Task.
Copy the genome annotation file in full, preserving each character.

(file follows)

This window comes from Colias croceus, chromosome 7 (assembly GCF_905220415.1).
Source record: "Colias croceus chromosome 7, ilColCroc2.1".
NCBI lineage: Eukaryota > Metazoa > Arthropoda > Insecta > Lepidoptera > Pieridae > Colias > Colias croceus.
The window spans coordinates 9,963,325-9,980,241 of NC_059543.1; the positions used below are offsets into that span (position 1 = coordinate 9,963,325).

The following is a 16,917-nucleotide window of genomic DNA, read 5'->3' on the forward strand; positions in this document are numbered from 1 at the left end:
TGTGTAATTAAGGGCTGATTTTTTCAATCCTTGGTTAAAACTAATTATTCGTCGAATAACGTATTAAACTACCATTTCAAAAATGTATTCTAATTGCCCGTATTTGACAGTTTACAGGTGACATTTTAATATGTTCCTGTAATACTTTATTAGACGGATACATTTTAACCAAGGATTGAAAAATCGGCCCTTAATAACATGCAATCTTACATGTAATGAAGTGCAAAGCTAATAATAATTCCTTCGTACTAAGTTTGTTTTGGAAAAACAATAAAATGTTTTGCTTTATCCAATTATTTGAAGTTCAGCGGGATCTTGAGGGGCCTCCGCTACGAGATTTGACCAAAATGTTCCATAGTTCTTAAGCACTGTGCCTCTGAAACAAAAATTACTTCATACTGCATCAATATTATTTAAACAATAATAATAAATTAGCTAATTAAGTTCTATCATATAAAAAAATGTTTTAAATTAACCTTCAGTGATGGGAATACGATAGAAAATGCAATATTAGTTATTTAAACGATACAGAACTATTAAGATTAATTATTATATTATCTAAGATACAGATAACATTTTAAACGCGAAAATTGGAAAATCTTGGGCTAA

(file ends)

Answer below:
This window comes from Colias croceus, chromosome 7 (assembly GCF_905220415.1).
Source record: "Colias croceus chromosome 7, ilColCroc2.1".
NCBI lineage: Eukaryota > Metazoa > Arthropoda > Insecta > Lepidoptera > Pieridae > Colias > Colias croceus.
The window spans coordinates 9,963,325-9,980,241 of NC_059543.1; the positions used below are offsets into that span (position 1 = coordinate 9,963,325).

The following is a 16,917-nucleotide window of genomic DNA, read 5'->3' on the forward strand; positions in this document are numbered from 1 at the left end:
TGTGTAATTAAGGGCTGATTTTTTCAATCCTTGGTTAAAACTAATTATTCGTCGAATAACGTATTAAACTACCATTTCAAAAATGTATTCTAATTGCCCGTATTTGACAGTTTACAGGTGACATTTTAATATGTTCCTGTAATACTTTATTAGACGGATACATTTTAACCAAGGATTGAAAAATCGGCCCTTAATAACATGCAATCTTACATGTAATGAAGTGCAAAGCTAATAATAATTCCTTCGTACTAAGTTTGTTTTGGAAAAACAATAAAATGTTTTGCTTTATCCAATTATTTGAAGTTCAGCGGGATCTTGAGGGGCCTCCGCTACGAGATTTGACCAAAATGTTCCATAGTTCTTAAGCACTGTGCCTCTGAAACAAAAATTACTTCATACTGCATCAATATTATTTAAACAATAATAATAAATTAGCTAATTAAGTTCTATCATATAAAAAAATGTTTTAAATTAACCTTCAGTGATGGGAATACGATAGAAAATGCAATATTAGTTATTTAAACGATACAGAACTATTAAGATTAATTATTATATTATCTAAGATACAGATAACATTTTAAACGCGAAAATTGGAAAATCTTGGGCTAA